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A Philosophy of life
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Alistair and Barbara Webster from Rochdale UK


As you turn off the autostrada, Cortona, ancient city built into the side of the hill, dominating the plain, looks as though it has just grown out of the rock. Driving along the fertile valley through Pergo, it seems to be a different type of world from the crete and the Val di chiana: fertile, almost somnolent in the heat. And then over the pass, and down towards Pierle, and yet another world as you enter the timeless woodland which surrounds Vagli.
It’s easy to romanticise Tuscany and to dream of it as a landscape which has always been as tranquil as it seems today, stretched out luxuriously under the sun. But the very existence of the Rocca at Pierle and the watchtower at Vagli speak of a more threatening past.
No threats now, except the danger of not wanting to go home. At whatever time of year, Vagli is a haven: it’s not a place out of time – the internet and other modern developments see to that – but it is a place in which to reflect, to unwind and to give time to the many things which a busy professional life usually blots out.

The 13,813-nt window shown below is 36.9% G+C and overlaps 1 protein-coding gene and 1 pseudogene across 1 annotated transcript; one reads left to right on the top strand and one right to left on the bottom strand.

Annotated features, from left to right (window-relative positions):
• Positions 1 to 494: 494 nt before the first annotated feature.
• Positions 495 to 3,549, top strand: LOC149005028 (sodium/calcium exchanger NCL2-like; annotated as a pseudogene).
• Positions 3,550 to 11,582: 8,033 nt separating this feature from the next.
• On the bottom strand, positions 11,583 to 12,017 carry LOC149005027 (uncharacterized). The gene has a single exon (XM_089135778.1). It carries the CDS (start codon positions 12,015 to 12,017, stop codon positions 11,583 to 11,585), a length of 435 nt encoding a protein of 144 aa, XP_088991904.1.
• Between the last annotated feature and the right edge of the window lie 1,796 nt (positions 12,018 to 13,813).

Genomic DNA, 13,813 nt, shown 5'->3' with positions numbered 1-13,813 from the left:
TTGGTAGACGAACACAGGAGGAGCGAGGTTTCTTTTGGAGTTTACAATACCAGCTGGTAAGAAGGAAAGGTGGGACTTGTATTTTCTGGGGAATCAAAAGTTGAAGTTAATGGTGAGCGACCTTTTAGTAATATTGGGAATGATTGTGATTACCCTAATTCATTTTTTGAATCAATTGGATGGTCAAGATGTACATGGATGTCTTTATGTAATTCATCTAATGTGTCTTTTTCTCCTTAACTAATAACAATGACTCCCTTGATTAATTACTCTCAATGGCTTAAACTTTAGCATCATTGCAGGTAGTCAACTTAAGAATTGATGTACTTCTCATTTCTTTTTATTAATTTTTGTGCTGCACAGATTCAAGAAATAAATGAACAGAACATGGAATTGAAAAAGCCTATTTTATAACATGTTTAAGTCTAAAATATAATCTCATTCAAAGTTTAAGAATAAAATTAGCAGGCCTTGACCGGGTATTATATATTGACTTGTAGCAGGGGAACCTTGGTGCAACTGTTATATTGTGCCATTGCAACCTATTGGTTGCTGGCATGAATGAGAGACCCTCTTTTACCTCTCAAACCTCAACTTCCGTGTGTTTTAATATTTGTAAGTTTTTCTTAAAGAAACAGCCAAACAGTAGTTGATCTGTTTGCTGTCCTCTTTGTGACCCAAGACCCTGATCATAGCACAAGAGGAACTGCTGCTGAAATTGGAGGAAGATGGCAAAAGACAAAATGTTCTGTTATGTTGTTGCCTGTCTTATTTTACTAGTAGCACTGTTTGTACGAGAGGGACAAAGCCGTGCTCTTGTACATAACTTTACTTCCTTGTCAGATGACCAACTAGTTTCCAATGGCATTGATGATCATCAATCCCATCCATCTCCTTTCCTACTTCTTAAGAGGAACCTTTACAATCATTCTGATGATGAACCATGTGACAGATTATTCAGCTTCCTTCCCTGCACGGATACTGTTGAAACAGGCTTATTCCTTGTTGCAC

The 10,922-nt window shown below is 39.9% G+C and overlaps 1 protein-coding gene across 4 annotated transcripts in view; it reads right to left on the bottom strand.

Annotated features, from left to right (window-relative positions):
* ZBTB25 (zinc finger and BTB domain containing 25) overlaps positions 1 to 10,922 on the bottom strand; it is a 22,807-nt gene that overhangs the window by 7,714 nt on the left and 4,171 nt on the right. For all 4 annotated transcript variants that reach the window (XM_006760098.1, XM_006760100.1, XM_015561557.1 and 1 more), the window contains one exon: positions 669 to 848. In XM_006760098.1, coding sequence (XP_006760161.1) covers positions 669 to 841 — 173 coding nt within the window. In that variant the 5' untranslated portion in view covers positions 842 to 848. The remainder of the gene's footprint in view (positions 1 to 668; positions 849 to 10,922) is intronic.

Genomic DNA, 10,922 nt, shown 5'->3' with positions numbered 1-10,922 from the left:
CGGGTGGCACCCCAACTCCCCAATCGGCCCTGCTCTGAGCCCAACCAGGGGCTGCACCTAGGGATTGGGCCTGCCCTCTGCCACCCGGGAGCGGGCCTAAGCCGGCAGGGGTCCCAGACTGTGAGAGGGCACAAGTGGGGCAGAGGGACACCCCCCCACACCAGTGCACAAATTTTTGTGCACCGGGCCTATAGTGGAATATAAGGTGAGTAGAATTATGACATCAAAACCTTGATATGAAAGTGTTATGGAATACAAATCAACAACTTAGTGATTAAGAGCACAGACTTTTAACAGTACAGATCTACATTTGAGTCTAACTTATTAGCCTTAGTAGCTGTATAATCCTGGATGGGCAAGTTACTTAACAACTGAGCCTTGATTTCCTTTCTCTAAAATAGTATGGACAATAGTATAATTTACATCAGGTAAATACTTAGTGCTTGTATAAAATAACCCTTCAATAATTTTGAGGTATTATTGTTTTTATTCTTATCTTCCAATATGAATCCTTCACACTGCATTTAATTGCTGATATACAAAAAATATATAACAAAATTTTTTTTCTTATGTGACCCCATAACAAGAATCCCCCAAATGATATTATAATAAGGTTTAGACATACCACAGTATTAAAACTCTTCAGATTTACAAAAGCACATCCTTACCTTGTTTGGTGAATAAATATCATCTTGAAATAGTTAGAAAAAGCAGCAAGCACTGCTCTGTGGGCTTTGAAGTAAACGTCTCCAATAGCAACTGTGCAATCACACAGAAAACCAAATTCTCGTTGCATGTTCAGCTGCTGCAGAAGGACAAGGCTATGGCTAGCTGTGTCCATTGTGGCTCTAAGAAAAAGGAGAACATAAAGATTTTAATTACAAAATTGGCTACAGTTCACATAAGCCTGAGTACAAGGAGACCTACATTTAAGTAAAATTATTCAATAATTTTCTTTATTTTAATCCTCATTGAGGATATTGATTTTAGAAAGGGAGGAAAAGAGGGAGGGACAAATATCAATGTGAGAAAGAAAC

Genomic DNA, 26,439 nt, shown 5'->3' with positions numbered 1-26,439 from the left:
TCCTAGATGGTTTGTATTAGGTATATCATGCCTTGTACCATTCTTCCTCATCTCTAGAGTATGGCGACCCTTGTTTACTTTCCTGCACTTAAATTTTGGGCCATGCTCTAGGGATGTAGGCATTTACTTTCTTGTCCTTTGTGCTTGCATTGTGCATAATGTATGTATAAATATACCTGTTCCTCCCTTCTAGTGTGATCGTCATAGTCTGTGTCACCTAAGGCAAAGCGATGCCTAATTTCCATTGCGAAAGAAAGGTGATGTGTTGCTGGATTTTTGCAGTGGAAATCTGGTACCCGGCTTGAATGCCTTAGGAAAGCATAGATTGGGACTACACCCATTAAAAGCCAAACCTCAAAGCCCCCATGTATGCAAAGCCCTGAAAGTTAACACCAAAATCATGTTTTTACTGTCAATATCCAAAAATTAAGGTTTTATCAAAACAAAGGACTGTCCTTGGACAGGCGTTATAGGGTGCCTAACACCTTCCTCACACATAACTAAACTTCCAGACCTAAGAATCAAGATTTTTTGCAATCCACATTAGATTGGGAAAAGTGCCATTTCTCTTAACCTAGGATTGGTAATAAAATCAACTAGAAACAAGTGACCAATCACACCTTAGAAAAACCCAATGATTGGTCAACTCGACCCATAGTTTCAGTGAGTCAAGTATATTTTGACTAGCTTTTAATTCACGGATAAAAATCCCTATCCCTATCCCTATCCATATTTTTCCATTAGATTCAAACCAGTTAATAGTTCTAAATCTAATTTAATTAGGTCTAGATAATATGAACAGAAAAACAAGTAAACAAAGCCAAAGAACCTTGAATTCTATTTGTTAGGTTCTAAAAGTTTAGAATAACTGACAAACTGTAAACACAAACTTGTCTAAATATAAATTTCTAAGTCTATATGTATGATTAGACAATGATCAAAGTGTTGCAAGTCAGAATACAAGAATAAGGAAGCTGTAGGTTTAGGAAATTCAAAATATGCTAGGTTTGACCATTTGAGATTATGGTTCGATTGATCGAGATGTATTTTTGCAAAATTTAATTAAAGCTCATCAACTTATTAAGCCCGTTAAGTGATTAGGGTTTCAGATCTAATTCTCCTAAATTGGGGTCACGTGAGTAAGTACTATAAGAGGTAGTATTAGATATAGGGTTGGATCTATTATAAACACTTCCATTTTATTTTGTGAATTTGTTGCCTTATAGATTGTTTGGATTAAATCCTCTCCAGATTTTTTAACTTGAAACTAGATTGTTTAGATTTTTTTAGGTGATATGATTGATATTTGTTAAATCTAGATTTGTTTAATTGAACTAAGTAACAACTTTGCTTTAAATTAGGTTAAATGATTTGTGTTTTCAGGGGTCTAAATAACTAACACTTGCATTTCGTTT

Spending a few minutes watching the sun dappling the floor though the vine canopy; watching the boar families coming for their afternoon rooting on the terraces; listening to the chatter and clinking from the kitchen. No pressure from the clock.
Of course, you can find these things in many places, no doubt, but the combination of the place, the people and the care taken in restoring the old hamlet make it unique.
Any friends or relatives who have spent time with us out here always seem to leave with a wistful smile upon their faces.
There is, of course, a downside: when your guard is down and the wine and food in the trattoria have worked their magic, there is always the danger of a noisy evening doing ( in my unfortunate case ) Monty Python impressions.
For which this Queen’s Counsel can only apologise – in the words taken from the Monty Python Italian phrasebook: “My hovercraft is full of eels!”

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